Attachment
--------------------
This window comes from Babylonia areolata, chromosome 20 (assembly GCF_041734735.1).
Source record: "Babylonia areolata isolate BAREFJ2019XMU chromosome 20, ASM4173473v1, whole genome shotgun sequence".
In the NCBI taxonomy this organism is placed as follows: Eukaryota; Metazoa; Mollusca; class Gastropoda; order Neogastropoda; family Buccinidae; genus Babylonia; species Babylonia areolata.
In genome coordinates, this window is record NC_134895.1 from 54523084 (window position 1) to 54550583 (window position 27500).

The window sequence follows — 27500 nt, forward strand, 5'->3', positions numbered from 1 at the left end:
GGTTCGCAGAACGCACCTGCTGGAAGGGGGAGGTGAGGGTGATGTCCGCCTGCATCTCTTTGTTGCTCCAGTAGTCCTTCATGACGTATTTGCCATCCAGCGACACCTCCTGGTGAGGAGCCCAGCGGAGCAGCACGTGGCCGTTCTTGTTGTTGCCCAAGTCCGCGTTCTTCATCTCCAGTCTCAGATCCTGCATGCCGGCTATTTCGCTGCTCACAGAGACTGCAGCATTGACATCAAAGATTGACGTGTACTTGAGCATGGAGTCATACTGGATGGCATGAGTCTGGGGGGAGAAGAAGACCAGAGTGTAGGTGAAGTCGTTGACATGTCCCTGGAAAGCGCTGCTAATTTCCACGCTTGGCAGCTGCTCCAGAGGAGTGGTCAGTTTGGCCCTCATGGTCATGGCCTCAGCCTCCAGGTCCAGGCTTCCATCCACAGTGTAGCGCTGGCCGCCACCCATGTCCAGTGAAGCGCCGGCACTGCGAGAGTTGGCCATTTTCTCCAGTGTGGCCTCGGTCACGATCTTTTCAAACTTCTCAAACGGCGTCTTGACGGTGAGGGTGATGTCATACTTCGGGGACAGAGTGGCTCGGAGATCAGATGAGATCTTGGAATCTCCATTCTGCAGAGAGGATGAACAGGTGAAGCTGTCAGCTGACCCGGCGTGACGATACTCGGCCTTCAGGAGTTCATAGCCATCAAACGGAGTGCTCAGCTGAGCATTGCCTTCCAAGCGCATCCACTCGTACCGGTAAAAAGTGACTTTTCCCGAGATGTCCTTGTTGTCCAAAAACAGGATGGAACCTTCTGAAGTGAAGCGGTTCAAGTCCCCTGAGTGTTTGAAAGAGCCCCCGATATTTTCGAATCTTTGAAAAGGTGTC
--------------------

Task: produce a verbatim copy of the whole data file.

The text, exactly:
This window comes from Babylonia areolata, chromosome 20 (assembly GCF_041734735.1).
Source record: "Babylonia areolata isolate BAREFJ2019XMU chromosome 20, ASM4173473v1, whole genome shotgun sequence".
In the NCBI taxonomy this organism is placed as follows: Eukaryota; Metazoa; Mollusca; class Gastropoda; order Neogastropoda; family Buccinidae; genus Babylonia; species Babylonia areolata.
In genome coordinates, this window is record NC_134895.1 from 54523084 (window position 1) to 54550583 (window position 27500).

The window sequence follows — 27500 nt, forward strand, 5'->3', positions numbered from 1 at the left end:
GGTTCGCAGAACGCACCTGCTGGAAGGGGGAGGTGAGGGTGATGTCCGCCTGCATCTCTTTGTTGCTCCAGTAGTCCTTCATGACGTATTTGCCATCCAGCGACACCTCCTGGTGAGGAGCCCAGCGGAGCAGCACGTGGCCGTTCTTGTTGTTGCCCAAGTCCGCGTTCTTCATCTCCAGTCTCAGATCCTGCATGCCGGCTATTTCGCTGCTCACAGAGACTGCAGCATTGACATCAAAGATTGACGTGTACTTGAGCATGGAGTCATACTGGATGGCATGAGTCTGGGGGGAGAAGAAGACCAGAGTGTAGGTGAAGTCGTTGACATGTCCCTGGAAAGCGCTGCTAATTTCCACGCTTGGCAGCTGCTCCAGAGGAGTGGTCAGTTTGGCCCTCATGGTCATGGCCTCAGCCTCCAGGTCCAGGCTTCCATCCACAGTGTAGCGCTGGCCGCCACCCATGTCCAGTGAAGCGCCGGCACTGCGAGAGTTGGCCATTTTCTCCAGTGTGGCCTCGGTCACGATCTTTTCAAACTTCTCAAACGGCGTCTTGACGGTGAGGGTGATGTCATACTTCGGGGACAGAGTGGCTCGGAGATCAGATGAGATCTTGGAATCTCCATTCTGCAGAGAGGATGAACAGGTGAAGCTGTCAGCTGACCCGGCGTGACGATACTCGGCCTTCAGGAGTTCATAGCCATCAAACGGAGTGCTCAGCTGAGCATTGCCTTCCAAGCGCATCCACTCGTACCGGTAAAAAGTGACTTTTCCCGAGATGTCCTTGTTGTCCAAAAACAGGATGGAACCTTCTGAAGTGAAGCGGTTCAAGTCCCCTGAGTGTTTGAAAGAGCCCCCGATATTTTCGAATCTTTGAAAAGGTGTC